National Institute of Corrections
You are not signed in! To post comments and participate in discussions you need to sign in or create a free account.
Why Sheriffs Should Champion Pretrial Services
National Jail Exchange

Subscribe (RSS)

By Gary Raney, Sheriff, Ada County, Idaho; Stan Hilkey, Sheriff, Mesa County, Colorado; and Beth Arthur, Sheriff, Arlington County, Virginia

Posted with the permission of the National Sheriffs’ Association. This article was originally published in the May/June 2014 issue of Sheriff, the magazine of the National Sheriffs’ Association.

About 60% of U.S. jail beds are occupied by pretrial defendants. The two purposes of jailing pretrial defendants are: 1) to ensure they appear in court, and 2) to protect the public. But what if those goals can be reached in a more cost-effective manner?

The authors suggest an analogy between using jail beds more carefully and using outpatient medical care instead of hospitalization. In fact, the American public and a broad spectrum of professional associations support the use of pretrial services. The National Sheriffs' Association passed a resolution in 2012 that “supports and recognizes the value of high-functioning pretrial services agencies to enhance public safety; promote a fair and efficient justice system; provide assistance to sheriffs in the administering of a safe jail and reducing jail crowding; and help relieve the financial burden on taxpayers.”

Best practices in pretrial services include actuarially based risk assessment, active supervision to ensure that the conditions of pretrial release are being met, and delivery of court date reminders—like the appointment reminders sent by dentists’ offices.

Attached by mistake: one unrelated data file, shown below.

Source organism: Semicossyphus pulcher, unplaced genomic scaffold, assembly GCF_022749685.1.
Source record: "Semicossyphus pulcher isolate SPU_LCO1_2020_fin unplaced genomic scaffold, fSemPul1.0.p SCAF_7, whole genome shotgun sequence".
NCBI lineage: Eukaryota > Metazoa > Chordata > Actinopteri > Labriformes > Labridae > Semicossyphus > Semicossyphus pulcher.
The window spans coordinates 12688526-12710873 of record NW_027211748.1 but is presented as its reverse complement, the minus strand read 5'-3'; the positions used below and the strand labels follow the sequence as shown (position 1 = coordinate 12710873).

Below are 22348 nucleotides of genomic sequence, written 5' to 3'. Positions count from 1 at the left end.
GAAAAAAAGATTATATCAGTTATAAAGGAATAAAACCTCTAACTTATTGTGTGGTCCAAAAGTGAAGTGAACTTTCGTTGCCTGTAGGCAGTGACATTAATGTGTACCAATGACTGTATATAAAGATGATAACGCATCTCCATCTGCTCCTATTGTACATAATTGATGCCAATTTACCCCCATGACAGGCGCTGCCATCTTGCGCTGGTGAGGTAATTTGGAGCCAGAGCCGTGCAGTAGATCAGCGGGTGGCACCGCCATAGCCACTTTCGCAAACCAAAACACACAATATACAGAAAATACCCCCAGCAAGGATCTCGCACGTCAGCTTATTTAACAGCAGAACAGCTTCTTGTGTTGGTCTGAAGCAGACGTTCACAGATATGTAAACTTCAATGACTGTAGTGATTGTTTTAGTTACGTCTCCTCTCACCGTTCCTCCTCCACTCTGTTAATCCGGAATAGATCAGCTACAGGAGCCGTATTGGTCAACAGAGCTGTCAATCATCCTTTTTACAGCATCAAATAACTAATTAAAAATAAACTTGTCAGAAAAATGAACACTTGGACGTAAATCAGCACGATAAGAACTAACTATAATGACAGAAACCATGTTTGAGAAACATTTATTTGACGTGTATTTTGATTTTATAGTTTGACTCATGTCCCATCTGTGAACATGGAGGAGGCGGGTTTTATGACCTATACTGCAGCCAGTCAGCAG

This article includes several questions local leaders can ask to learn whether pretrial services (if they exist) are functioning as well as they could be. The same questions can help local government officials explore the benefits of pretrial services and how their agencies could move toward using pretrial risk assessments and creating safe and less costly alternatives to jail.

Posted Wed, Aug 27 2014 12:32 PM by Elizabeth


Be the first to comment on this article!
You must sign in or create an account to comment.
Brought to you by:
National Institute of Corrections
U.S. Dept. of Justice | 320 First Street | Washington, DC 20534 | 800.995.6423

This blog is funded by a contract from the National Institute of Corrections, U.S. Department of Justice. Points of view or opinions stated in this document are those of the authors and do not necessarily represent the official position or policies of the U.S. Department of Justice.